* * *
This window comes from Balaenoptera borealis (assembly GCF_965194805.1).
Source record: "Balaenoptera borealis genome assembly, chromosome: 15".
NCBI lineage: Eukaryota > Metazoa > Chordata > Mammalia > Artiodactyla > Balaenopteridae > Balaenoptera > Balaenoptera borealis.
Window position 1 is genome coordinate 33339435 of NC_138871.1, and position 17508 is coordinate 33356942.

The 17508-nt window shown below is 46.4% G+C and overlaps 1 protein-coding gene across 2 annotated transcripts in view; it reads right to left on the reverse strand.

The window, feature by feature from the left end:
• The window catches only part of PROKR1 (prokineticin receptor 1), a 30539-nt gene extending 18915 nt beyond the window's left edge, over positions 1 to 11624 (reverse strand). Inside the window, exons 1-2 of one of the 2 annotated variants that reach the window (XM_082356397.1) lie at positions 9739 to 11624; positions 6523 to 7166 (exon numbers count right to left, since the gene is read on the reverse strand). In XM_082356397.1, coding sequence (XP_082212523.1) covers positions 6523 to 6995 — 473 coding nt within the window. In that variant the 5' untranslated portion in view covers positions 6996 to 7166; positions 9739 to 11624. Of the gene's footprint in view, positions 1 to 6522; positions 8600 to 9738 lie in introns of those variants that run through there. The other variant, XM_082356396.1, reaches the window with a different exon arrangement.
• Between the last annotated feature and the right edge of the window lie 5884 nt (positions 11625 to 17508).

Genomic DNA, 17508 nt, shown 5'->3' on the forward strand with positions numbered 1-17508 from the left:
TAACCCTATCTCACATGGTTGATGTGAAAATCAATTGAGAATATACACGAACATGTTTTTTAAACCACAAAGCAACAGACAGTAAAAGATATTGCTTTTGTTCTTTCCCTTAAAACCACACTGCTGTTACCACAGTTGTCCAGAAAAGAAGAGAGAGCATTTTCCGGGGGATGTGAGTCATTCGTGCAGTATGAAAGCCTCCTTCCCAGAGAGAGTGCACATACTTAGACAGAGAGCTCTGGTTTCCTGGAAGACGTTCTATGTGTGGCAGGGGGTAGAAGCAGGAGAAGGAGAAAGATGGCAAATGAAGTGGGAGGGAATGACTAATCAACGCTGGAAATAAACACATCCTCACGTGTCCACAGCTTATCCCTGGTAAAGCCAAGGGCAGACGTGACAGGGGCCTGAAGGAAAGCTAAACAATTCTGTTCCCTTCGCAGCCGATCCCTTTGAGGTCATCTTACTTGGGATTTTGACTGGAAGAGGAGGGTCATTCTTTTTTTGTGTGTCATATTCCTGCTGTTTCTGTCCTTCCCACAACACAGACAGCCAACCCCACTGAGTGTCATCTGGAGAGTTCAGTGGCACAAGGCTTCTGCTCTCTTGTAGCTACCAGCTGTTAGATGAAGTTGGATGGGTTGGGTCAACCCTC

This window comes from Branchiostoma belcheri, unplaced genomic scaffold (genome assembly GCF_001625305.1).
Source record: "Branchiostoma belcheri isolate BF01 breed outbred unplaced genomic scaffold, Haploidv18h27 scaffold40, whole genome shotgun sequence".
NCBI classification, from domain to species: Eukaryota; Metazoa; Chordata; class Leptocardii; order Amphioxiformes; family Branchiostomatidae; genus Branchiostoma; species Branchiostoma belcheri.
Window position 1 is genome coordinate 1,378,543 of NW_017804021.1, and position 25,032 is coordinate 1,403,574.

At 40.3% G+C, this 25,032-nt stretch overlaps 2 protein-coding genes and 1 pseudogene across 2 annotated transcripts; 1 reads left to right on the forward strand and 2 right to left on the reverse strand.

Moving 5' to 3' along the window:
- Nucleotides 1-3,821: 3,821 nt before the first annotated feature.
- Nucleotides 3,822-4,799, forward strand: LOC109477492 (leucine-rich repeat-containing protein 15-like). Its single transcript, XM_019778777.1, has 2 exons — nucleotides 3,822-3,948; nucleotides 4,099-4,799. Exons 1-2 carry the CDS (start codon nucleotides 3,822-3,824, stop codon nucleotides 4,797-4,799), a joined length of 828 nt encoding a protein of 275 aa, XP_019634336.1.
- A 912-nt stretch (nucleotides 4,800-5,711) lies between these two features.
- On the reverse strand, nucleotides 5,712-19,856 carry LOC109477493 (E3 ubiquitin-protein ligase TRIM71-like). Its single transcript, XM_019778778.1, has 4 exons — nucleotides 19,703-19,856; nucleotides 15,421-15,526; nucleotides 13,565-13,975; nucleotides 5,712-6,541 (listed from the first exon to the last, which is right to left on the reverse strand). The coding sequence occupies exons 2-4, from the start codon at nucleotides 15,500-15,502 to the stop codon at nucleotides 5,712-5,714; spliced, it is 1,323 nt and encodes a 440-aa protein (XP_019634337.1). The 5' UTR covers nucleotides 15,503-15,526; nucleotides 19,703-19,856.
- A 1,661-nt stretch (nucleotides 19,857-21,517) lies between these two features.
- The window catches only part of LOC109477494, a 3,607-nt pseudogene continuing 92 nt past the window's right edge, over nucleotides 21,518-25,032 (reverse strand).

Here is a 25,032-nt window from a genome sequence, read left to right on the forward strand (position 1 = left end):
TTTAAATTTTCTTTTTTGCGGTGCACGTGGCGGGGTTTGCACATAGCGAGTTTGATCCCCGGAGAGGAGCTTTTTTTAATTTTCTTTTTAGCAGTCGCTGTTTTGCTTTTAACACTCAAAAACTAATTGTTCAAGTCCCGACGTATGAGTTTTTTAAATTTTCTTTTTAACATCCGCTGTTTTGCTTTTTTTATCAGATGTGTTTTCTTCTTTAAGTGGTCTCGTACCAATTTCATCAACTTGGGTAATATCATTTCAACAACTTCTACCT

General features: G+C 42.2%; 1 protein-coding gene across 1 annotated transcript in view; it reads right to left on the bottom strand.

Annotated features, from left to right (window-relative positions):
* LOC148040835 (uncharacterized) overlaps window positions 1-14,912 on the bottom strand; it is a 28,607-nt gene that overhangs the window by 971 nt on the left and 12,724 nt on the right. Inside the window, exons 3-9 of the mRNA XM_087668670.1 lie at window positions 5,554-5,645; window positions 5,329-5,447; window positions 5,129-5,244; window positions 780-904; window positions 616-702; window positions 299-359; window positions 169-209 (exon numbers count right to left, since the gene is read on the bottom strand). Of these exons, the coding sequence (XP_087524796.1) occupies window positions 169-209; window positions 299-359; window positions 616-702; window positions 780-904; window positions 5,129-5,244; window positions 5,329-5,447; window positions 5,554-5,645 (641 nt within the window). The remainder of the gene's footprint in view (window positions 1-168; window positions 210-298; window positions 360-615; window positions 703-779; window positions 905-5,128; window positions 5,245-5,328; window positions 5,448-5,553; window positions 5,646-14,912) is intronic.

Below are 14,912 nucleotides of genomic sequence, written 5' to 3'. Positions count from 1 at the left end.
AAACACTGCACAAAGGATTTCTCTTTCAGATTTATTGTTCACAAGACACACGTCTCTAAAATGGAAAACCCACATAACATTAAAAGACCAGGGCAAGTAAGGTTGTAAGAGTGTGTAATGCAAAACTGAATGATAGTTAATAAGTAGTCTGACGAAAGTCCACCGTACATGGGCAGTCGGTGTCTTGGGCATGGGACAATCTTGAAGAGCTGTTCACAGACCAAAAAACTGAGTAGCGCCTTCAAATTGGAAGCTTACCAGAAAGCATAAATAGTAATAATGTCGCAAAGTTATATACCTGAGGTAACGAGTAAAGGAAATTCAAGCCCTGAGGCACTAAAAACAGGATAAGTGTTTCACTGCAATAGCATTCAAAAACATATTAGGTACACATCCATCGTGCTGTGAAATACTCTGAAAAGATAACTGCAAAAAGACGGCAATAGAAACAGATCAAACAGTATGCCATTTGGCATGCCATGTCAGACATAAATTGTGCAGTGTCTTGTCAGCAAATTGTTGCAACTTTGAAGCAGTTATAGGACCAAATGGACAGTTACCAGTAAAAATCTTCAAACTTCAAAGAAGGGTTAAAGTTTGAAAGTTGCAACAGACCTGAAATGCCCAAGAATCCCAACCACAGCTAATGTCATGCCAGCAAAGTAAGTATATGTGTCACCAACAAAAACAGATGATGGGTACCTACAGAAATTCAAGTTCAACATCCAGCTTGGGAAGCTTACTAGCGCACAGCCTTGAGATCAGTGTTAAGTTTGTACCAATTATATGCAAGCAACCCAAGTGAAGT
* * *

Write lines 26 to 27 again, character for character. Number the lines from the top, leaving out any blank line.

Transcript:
Annotated features, from left to right (window-relative positions):
* LOC148040835 (uncharacterized) overlaps window positions 1-14,912 on the bottom strand; it is a 28,607-nt gene that overhangs the window by 971 nt on the left and 12,724 nt on the right. Inside the window, exons 3-9 of the mRNA XM_087668670.1 lie at window positions 5,554-5,645; window positions 5,329-5,447; window positions 5,129-5,244; window positions 780-904; window positions 616-702; window positions 299-359; window positions 169-209 (exon numbers count right to left, since the gene is read on the bottom strand). Of these exons, the coding sequence (XP_087524796.1) occupies window positions 169-209; window positions 299-359; window positions 616-702; window positions 780-904; window positions 5,129-5,244; window positions 5,329-5,447; window positions 5,554-5,645 (641 nt within the window). The remainder of the gene's footprint in view (window positions 1-168; window positions 210-298; window positions 360-615; window positions 703-779; window positions 905-5,128; window positions 5,245-5,328; window positions 5,448-5,553; window positions 5,646-14,912) is intronic.